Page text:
Since its release, the automobile has grown in popularity due to its unique design and pop culture status. For instance, it appears in several classic movies, notably, Gone in 60 Seconds starring Nicolas Cage.
8. Ferrari Modulo
Pininfarina debuted its masterpiece, the Ferrari Modulo, at the 1970 Geneva Motor Show to universal praise. It’s known for its unique wedge design, which was all the rage in the 70s. Despite the odd pill-shaped design, car collectors appreciated the car’s slick style.
The entrance to the futuristic Ferrari is the impressive glass roof that slides open. It boasts a special V12 engine with 520 horsepower and can go from 0 to 60 mph in 3.0 seconds.
9. Fiat 600 Multipla
Fiat has always been ahead of the curve with cutting-edge designs. However, not every design hits the mark. For instance, the Fiat 600 Multipla is an unusual car with zero personal space. This miniature minivan is similar to the Fiat 500 in design and size.
The company removed the front trunk and moved the front seats up. That allowed them to put an extra row of seats in the back. Despite the added weight, the cramped four-door Multipla retains the same 0.6-liter four-cylinder engine with 21 horsepower. With the odd design, Fiat produced the car from 1956 to 1967.
10. Reliant Robin
In the early 70s, one of England’s most unique creations flew down the freeway and highways. The Reliant Robin is best known for having three wheels. It might seem an odd choice in this day and age, but it was a huge hit back then, with the Reliant Robin, not just a cool marketing slogan.
Undoubtedly, the Reliant Robin is the most reliable car on three wheels and remains an iconic symbol in the UK.
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11. Sipani Badal
The streets of India are full of vehicles with three wheels, notably the rickshaw. As a staple of India’s transportation, the rickshaw is one of the most popular forms of getting around. Therefore Sunrise Auto decided to make a three-wheeled car to join the other vehicles on the busy roads of Mumbai and Amritsar.
While hyped as the next big thing, most people felt it was just a rickshaw with doors. Sunrise Auto didn’t anticipate the public rejecting the car partly due to the odd design. The company tried launching a four-wheel Badal, but that failed as well. The Sipani Badal will go down in history as one of the most unusual cars.
12. Stout Scarab
Hitting the roads in the late 1930s, the Stout Scarab has one of the most interesting designs. It was not a hit with the public when it first came out. Resembling a futuristic streamliner, the drivers rejected the Scarab for its ugly appearance.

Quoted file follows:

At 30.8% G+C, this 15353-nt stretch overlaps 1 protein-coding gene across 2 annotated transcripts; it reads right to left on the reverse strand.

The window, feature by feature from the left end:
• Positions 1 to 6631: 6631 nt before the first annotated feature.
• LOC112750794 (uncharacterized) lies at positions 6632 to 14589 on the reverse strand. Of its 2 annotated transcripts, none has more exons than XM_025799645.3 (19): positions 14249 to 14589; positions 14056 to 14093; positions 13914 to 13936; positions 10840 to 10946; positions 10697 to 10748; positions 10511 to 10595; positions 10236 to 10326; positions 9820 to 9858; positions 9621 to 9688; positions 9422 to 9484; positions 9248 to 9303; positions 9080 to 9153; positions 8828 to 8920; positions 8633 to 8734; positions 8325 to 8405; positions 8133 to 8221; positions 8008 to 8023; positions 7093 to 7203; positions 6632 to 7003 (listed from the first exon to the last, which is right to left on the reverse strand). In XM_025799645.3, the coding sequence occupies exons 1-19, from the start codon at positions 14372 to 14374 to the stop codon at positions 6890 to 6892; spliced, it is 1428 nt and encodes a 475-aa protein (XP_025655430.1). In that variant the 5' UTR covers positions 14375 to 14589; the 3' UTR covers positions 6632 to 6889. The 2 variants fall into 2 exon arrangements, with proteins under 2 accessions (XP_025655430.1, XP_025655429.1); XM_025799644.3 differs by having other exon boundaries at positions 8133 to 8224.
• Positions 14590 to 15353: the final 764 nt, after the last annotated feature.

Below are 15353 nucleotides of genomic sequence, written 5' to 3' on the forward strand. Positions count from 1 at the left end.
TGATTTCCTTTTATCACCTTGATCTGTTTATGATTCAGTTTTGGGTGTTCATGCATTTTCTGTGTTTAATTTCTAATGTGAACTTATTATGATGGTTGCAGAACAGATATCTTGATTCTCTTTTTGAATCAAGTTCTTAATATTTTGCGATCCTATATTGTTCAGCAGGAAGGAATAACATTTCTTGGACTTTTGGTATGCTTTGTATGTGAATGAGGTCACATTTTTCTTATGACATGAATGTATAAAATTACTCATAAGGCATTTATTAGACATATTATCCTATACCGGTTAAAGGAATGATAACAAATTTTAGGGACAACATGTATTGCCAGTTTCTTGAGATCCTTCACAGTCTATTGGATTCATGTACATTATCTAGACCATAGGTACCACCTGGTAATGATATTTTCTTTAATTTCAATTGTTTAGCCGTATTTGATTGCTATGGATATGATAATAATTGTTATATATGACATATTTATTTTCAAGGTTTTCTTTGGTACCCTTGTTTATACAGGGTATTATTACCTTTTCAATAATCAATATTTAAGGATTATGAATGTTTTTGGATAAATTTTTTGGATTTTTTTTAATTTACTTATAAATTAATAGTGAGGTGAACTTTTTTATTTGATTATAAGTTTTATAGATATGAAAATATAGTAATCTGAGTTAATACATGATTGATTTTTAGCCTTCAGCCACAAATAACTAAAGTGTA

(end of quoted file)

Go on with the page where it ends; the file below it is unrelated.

Designer William Stout sought to create a vehicle of the future, but it didn’t quite turn out that way. It was unpopular and considered too expensive at $5,000. However, people began to appreciate the Scarab’s slick curves and design over time. It boasts an impressive V8 engine with a removable table and the second row of seats that turn 180 degrees to face the other row.
13. Messerschmitt KR200
In the late 1950s, aircraft engineer Fritz Fend created the unique three-wheeled Messerschmitt. Also known as the Kabinenroller, or Cabin Scooter, the small car has many scooter features, such as handlebars instead of a traditional steering wheel.
Plus, the entrance and exit are through the top of the car since there are no doors. Mass-produced by German manufacturer Messerschmitt, the three-wheeled Cabin Scooter didn’t catch on with drivers and ceased production by 1964.
14. Alfa Romeo Carabo
Since the early 1900s, Alfa Romeo has produced a series of impressive sports and racing cars. They built a reputation for unique cars with slick designs. At the 1968 Paris Motor Show, the company introduced the world to a car that seemed like a cartoon. The distinctive Alfa Romeo Carabo is one of the strangest-looking concept cars.
It’s best known for having a unique wedge design and scissor doors. The Carabo even won the Wedge Wars award and influenced several cars. Named after the Carabidae beetles, the Carabo came in a distinct green or orange color.
15. Plymouth XNR
In the 1960s, innovative designer Virgil Exner overhauled Chrysler’s design to put more emphasis on style. The company had always focused on making durable and reliable cars over slick designs. Exner attempted to bring some style to the brand with the Plymouth XNR.
His main goal was to compete with the Chevrolet Corvette with this flashy two-seater. However, the car never went into production after the prototype debuted. The XNR has had many owners over the years and traveled the world until selling for $935,000 in 2012.